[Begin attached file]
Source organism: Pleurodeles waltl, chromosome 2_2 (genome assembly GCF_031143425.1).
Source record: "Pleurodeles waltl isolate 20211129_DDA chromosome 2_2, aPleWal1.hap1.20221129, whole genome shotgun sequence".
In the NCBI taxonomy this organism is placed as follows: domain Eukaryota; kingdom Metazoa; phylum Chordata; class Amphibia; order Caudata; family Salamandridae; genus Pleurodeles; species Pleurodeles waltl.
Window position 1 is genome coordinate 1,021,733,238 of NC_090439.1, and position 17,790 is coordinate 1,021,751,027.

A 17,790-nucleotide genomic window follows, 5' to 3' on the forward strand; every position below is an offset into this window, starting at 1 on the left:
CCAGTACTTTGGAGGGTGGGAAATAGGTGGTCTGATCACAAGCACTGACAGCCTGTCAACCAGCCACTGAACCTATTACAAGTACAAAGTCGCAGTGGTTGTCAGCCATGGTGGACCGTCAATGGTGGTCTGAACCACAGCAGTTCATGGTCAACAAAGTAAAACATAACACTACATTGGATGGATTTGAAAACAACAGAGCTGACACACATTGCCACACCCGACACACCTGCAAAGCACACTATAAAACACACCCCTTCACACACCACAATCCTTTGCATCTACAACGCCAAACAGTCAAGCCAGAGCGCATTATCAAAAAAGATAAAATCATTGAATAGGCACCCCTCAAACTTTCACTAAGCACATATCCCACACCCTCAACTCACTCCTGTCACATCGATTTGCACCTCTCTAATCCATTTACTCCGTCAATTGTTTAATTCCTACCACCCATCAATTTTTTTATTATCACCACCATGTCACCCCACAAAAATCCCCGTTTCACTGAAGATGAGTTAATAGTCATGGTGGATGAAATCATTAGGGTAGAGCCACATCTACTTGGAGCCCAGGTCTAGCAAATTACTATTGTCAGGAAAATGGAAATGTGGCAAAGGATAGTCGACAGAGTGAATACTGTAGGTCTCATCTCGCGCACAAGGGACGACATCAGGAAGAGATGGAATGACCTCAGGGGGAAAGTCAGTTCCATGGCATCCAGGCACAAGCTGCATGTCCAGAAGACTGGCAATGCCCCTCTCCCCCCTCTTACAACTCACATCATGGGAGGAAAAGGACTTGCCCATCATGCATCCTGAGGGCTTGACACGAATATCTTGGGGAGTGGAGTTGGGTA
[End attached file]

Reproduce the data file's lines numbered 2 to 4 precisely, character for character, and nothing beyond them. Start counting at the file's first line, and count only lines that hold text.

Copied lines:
Source record: "Pleurodeles waltl isolate 20211129_DDA chromosome 2_2, aPleWal1.hap1.20221129, whole genome shotgun sequence".
In the NCBI taxonomy this organism is placed as follows: domain Eukaryota; kingdom Metazoa; phylum Chordata; class Amphibia; order Caudata; family Salamandridae; genus Pleurodeles; species Pleurodeles waltl.
Window position 1 is genome coordinate 1,021,733,238 of NC_090439.1, and position 17,790 is coordinate 1,021,751,027.